Saturday, February 24, 2007

One Big Squid

By Princessa

In the cold, dark waters of the Antarctic lurks a creature with eight arms, two super long tentacles and eyes as big as dinner plates. Sound like something out of a science fiction movie? Think again. This sea monster is the real deal. A Colossal Catch!

On February 21, New Zealand fishermen landed a colossal squid the length of a school bus. They had been fishing with long lines for Chilean sea bass in the waters off the coast of New Zealand when they snared the rare squid. With two hours of backbreaking work, the crew maneuvered the creature into a cargo net and hauled it aboard their ship.

Scientists estimate that the animal weighs about a half-ton and is about 40 feet long. That would make this colossal squid the biggest on record. One expert said that if the squid were cut into calamari rings, a food made from squid, they would be the size of tractor tires!
"I can assure you that this is going to draw phenomenal interest," said squid expert Steve O'Shea. "It is truly amazing." A Mysterious Sea Creature".

Scientists call it Mesonychoteuthis hamiltoni. First identified in 1925 after two tentacles were found in a sperm whale's stomach, the colossal squid has long been a mystery. The animals are not easy to observe because they can descend to ocean depths of 6,500 feet. What scientists do know from studying the bodies of a half dozen recovered colossal squids is that they are fierce hunters. Razor-sharp, swiveling hooks line their tentacles to attack fish and other prey and to fight off predators. A Mammoth Study.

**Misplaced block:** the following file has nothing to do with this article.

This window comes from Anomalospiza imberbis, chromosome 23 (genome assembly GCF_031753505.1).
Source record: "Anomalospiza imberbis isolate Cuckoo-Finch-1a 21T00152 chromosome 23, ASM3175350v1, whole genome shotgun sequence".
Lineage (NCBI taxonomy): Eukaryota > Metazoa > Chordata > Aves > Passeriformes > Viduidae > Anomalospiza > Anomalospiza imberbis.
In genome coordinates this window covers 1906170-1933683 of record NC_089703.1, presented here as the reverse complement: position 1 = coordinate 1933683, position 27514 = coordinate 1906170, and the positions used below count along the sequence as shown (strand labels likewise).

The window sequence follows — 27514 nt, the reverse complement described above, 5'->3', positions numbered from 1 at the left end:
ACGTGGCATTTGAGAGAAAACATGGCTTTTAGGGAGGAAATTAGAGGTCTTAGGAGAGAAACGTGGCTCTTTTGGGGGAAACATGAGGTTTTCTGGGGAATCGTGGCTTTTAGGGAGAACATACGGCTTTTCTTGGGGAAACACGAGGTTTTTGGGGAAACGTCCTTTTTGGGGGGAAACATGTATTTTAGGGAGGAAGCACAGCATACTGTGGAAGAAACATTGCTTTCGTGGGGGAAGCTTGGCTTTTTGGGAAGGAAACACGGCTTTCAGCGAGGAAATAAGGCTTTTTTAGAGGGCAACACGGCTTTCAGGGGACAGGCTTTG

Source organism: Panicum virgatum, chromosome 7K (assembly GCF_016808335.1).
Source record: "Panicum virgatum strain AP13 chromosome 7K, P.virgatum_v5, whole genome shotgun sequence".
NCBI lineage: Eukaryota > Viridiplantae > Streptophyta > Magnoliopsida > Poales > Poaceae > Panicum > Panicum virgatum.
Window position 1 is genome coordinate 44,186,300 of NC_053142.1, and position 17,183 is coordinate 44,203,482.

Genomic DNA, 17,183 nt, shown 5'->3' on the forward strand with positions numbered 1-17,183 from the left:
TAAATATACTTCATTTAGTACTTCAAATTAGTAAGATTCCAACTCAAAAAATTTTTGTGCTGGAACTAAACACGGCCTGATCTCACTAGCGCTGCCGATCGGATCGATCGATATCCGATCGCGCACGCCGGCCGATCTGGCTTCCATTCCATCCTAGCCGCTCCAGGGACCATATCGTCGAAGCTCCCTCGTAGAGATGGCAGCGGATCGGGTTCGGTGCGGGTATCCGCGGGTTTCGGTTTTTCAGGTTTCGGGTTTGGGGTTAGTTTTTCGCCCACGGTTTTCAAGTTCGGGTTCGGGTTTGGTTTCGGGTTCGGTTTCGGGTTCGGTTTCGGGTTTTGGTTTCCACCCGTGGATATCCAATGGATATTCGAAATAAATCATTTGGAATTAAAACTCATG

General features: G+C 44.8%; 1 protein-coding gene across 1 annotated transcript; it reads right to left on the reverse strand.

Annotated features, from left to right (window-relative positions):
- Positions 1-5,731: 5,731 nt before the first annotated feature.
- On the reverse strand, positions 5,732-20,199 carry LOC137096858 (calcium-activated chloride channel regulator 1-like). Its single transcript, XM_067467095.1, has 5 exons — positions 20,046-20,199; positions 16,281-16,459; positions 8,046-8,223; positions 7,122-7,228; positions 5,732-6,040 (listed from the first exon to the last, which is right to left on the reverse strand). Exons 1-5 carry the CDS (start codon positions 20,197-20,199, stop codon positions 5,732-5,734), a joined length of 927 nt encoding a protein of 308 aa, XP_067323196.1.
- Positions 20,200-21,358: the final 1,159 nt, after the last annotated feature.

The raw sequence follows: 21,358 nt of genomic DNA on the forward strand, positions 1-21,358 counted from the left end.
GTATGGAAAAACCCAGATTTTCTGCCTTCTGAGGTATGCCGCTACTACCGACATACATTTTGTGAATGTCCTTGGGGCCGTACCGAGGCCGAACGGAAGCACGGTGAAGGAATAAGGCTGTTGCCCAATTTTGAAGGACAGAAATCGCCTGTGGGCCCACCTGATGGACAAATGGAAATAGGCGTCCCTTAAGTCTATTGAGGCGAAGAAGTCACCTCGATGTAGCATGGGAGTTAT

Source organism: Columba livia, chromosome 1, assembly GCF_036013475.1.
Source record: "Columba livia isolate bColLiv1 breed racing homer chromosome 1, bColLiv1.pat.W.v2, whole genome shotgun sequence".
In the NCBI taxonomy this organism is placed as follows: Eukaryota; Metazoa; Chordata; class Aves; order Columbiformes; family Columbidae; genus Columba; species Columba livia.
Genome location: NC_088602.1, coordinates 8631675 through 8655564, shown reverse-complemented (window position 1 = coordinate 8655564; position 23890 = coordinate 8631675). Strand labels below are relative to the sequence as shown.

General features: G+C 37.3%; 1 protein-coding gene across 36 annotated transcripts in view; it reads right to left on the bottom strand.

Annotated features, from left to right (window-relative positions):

The recently discovered colossal squid has been frozen to preserve it for scientific study. It will be transported to New Zealand's national museum, Te Papa, in the capital city of Wellington. Experts believe it to be the first adult male ever caught intact. Scientists hope to learn more about the colossal squid's diet, behavior and reproductive patterns.

"(Scientists) will be very interested in this amazing creature," said New Zealand Fisheries Minister Jim Anderton. "It adds immeasurably to our understanding of the marine environment."

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